Like the women activists who led that fight that went all the way to the United States Supreme Court in 1971 and was not resolved until ten years later, Virginia McLean and June West have plenty of both, as Memphians who have been following the riverfront and Overton Square stories know. McLean is head of Friends for Our Riverfront. West is executive director of Memphis Heritage. Like them or not, those are organizations to be reckoned with.
So who are they?
The book examines, among others, former Cincinnati coach (and Memphis arch rival) Bob Huggins. And the chapter titled "The NCAA: Cartel or Mafia?" should be irresistible to Tiger fans. A sample: "The NCAA's front business is amateurism" but its real business is "extortion."
"Bob Huggins is, himself, a national brand. And in many ways he made us a national brand too," says Bob Cavello, athletic director for business development at K-State, where Huggins coached for one year after leaving Cincinnati.
The University of Memphis gets fragged by Yost in the Huggins chapter: "Historically, K-State has been one of the leading public institutions in production of Marshall, Truman, and Rhodes scholars. In short, K-State was no Kentucky or Memphis, where basketball ranks first ahead of everything else, and bio lab is a distant third or fourth on the college president's list of top priorities."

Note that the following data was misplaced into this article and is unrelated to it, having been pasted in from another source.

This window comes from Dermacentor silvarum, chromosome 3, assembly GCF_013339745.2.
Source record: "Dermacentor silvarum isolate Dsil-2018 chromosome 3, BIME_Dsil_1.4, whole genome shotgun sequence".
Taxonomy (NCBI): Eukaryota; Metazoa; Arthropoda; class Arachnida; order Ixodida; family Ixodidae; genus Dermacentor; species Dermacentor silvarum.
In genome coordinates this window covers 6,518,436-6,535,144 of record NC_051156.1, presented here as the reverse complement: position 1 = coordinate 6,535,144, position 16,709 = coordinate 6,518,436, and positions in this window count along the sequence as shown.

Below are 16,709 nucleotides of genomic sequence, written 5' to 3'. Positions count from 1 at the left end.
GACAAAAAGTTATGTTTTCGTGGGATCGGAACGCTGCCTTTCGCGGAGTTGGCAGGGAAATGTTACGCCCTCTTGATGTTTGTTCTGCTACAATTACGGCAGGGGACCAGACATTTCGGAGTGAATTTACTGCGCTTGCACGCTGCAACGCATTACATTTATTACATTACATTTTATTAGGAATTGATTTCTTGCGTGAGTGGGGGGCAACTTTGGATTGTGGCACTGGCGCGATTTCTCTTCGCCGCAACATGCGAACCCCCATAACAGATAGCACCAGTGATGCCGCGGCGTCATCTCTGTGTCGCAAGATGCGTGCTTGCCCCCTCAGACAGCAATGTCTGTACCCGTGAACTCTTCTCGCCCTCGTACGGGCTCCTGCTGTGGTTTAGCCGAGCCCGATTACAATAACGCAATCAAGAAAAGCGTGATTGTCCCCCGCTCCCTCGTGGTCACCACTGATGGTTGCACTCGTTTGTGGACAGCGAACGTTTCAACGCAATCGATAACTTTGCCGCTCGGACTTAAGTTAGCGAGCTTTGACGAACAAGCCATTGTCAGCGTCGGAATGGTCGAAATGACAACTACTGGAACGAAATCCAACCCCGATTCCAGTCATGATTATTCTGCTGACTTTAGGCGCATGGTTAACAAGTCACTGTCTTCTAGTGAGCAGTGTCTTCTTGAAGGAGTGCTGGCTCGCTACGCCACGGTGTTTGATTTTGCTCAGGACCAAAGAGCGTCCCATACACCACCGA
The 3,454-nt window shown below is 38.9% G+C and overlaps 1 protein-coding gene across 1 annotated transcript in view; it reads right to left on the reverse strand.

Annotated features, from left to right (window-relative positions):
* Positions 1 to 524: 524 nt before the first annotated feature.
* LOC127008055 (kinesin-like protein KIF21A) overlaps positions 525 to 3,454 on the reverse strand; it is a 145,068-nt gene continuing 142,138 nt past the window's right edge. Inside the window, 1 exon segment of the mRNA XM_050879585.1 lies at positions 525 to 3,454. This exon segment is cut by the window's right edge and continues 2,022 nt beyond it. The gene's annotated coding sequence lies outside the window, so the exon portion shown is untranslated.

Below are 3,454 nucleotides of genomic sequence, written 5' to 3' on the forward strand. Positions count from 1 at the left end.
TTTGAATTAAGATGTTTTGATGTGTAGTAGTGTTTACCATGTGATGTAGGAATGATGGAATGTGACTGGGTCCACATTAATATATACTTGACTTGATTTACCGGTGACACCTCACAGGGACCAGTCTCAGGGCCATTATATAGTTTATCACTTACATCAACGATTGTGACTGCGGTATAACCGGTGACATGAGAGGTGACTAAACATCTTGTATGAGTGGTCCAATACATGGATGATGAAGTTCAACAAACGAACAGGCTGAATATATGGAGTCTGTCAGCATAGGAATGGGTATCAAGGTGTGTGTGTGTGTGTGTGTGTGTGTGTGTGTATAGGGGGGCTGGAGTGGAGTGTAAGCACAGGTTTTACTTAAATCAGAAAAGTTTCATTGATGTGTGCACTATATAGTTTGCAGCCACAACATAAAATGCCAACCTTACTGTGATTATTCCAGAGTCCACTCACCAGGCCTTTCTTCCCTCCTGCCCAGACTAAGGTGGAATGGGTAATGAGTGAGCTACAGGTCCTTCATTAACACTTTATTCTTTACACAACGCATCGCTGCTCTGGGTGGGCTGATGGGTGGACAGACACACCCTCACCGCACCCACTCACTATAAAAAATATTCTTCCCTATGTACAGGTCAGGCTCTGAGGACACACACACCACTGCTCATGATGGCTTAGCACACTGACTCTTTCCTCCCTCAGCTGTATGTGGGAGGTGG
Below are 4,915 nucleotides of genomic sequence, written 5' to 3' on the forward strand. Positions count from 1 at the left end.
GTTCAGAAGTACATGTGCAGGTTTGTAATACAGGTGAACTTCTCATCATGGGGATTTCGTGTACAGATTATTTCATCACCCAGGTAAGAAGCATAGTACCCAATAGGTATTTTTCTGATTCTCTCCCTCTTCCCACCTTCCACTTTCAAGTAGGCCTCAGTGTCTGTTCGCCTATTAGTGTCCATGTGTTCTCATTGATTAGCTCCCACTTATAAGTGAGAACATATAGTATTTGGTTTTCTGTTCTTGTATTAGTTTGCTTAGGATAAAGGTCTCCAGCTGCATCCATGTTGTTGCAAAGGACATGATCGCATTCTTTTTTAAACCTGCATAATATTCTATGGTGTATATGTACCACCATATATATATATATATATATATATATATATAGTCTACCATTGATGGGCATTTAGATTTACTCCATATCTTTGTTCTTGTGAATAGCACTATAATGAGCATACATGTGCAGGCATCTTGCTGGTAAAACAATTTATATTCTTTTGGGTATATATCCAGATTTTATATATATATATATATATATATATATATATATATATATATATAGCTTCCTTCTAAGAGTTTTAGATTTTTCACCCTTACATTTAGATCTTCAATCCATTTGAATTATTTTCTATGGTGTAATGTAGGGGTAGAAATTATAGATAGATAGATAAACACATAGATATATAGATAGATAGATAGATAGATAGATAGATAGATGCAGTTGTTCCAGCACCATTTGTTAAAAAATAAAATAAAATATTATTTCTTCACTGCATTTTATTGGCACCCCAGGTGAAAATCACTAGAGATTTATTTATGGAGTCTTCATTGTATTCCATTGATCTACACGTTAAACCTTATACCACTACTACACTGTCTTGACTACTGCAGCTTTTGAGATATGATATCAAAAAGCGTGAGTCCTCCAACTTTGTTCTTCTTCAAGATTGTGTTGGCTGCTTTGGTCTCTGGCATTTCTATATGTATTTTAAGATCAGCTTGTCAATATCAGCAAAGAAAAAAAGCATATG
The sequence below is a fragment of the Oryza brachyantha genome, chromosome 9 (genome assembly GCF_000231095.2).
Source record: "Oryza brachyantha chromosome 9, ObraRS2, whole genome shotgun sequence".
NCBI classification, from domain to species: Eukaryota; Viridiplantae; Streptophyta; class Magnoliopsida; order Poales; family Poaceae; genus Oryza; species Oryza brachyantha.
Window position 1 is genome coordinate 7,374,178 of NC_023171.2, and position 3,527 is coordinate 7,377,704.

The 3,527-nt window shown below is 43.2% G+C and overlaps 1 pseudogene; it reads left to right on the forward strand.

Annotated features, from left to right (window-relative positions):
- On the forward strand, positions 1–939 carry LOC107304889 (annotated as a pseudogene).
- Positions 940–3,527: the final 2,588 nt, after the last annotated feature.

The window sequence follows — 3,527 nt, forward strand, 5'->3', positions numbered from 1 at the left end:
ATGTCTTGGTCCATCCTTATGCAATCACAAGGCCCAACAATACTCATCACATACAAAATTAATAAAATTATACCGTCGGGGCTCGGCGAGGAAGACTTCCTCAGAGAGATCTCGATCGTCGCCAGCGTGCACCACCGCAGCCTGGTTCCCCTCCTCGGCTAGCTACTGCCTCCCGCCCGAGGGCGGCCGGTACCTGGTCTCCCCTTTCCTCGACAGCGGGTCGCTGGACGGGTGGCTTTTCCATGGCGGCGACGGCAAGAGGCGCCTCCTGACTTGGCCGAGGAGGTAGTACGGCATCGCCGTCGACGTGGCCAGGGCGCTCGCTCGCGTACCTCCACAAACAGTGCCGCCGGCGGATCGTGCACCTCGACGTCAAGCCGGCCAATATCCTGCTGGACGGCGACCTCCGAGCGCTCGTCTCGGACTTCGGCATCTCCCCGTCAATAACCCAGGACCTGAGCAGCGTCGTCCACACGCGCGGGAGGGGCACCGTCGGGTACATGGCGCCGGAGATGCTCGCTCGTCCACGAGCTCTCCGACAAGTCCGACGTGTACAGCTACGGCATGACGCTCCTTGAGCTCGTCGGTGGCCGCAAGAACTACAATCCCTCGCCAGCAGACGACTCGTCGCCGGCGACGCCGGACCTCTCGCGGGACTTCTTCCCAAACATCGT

The Tennessee Court of Appeals makes a whopper of an error in its decision this week on the funding for Memphis City Schools. If you do the math, it comes out to $75 million in school expenses, and that's an amount that should get members of the Memphis City Council doing some homework before raising anyone's taxes or forking over millions of dollars to MCS.
On the second page of its ruling, the court says MCS "serves approximately 112,000 students." No, it does not. According to MCS, the system serves "about 105,000" students. The Tennessee Report Card says the actual number is 104,829 students. School funding is determined by enrollment. The per-pupil funding (from all sources) for MCS is $10,394. Multiply that by 7,171 — the difference between the actual enrollment and the number the appeals court wrongly assumes to be accurate — and the result is approximately $75 million.
The Tennessee Court of Appeals ruled against the city of Memphis Wednesday. A day earlier, the Memphis City Council put off a vote on school funding pending direction from the court.
"We agree with the attorney general that the city is obligated to contribute to the funding of MCS as a local government," the court said in an opinion written by Judge David Farmer.